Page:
6. Write what you truly love. Do not follow trends. I know you're thinking, "But hey, I thought I'd make a living at this and that Fifty Shades stuff looks like it's the way to make some good cash." There's money to be made, no doubt, but trends fade, and in the end, it's quite obvious when an author doesn't care for their subject. ALWAYS write what you love.
7. You cannot edit your own work. I taught college writing courses for a decade, and I can't edit my own work. I can edit yours to perfection, but I can't do mine. It's because everyone lives in a world of denial with their own writing. That's not a bad thing, per se. It's just how it is. Remember, you've just spent months with this piece of writing. You've looked at it so often you think you know it, so you won't see the errors. Find a good editor and let them have at it. You're going to be doing a number of drafts too. Nobody's first draft is great. It may be really good, but it's not the best it can be. Hand that baby over to someone who you trust who's edited before and know when you're done editing, that book is going to be so much better than it was.
8. Once you publish, the real work begins. Let's face it. If you're truly a writer, you love writing, so it isn't work. But promo is. There's nothing I can add about this to help the aspiring writer. All I can say is learn to put yourself out there but not too much. It's a fine line you'll know you've crossed when you cross it. I wish I could help more with this point.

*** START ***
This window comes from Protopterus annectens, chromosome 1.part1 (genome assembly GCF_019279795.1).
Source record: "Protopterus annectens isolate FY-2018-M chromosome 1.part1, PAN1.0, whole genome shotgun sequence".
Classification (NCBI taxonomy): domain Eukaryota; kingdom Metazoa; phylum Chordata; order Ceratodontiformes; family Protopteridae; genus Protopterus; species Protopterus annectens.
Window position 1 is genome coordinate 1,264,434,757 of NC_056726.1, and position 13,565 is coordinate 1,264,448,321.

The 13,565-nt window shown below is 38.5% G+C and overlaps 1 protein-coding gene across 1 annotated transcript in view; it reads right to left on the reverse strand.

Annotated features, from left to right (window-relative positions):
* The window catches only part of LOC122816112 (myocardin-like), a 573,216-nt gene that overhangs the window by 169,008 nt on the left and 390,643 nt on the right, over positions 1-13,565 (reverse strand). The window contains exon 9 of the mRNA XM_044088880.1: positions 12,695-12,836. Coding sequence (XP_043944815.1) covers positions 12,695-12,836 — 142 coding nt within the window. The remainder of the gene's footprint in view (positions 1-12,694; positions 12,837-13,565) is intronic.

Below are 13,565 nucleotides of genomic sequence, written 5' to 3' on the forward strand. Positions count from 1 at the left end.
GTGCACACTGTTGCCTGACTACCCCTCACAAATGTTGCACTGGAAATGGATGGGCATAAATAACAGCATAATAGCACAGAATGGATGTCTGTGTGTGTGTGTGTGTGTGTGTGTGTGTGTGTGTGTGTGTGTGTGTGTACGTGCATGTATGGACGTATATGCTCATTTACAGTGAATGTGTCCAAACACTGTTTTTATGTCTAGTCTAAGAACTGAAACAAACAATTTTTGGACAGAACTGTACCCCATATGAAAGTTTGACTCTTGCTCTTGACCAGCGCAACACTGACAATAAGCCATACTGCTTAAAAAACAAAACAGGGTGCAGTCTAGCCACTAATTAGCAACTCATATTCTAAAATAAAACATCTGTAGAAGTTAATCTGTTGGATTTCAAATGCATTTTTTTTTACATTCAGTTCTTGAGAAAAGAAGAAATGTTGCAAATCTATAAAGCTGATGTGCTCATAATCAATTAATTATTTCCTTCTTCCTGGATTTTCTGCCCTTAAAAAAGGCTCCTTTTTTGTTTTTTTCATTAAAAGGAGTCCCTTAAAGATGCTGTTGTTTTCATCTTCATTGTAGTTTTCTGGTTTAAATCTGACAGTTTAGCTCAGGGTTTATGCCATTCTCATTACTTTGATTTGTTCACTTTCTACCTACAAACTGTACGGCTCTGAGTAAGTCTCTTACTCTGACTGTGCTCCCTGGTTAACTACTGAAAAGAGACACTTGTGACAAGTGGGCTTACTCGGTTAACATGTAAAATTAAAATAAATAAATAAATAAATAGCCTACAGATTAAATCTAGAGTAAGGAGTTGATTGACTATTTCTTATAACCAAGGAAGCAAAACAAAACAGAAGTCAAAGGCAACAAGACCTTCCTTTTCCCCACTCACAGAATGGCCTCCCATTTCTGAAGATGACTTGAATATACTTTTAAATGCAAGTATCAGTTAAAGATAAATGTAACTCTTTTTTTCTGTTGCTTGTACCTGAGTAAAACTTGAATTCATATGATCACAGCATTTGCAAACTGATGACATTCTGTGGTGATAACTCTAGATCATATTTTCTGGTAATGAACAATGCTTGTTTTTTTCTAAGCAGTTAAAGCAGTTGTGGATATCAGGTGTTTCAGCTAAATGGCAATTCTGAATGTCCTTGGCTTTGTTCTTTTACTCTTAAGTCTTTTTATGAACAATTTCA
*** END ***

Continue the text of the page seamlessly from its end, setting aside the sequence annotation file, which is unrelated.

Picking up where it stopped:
9. Writing is quite often not very lucrative. If you're thinking you'll be rolling in the money, think again. Some people make enough to live on, but most don't. I guess I should mention here that there's been at least one study that concluded that the average indie author makes just less than $500 a year, although I have to admit I think romance authors do much better than that as indies. Something tells me they weren't strongly represented in that study. However, the reality is this: If you don't love writing for the mere act of writing, you might want to forget pursuing it. There are very few millionaire authors out there.
10. Finally, reviews are nice when they love you and can hurt when they don't, but at the end of the day, if you wrote a book and made every effort to be the best writer you can be, then don't bother with what others say. There are many authors who don't read reviews. I only read the ones from people I've come to respect as readers. In this day and age, most reviews are merely opinion anyway (I love this, I hate this, I think this was good...). Take the ones that discuss real issues in writing as useful as you work on being the best writer you can be and leave the opinion for others. Reviews are meant for readers, not writers.
In the end, I don't know if writing is something one must do, like breathing. I'm not one of those people who writes because of voices in my head or a destiny to tell stories about incredibly hot men. LOL I write because I enjoy it and want to share stories with others. It's that simple. Do I make enough money to live on? Not yet. Will I ever? I don't know. But I didn't get into this thinking I was going to get rich or famous. I write because I love words and ideas, characters and plot lines, and when they come together in that sweet spot that finally makes a finished book, it's quite magical.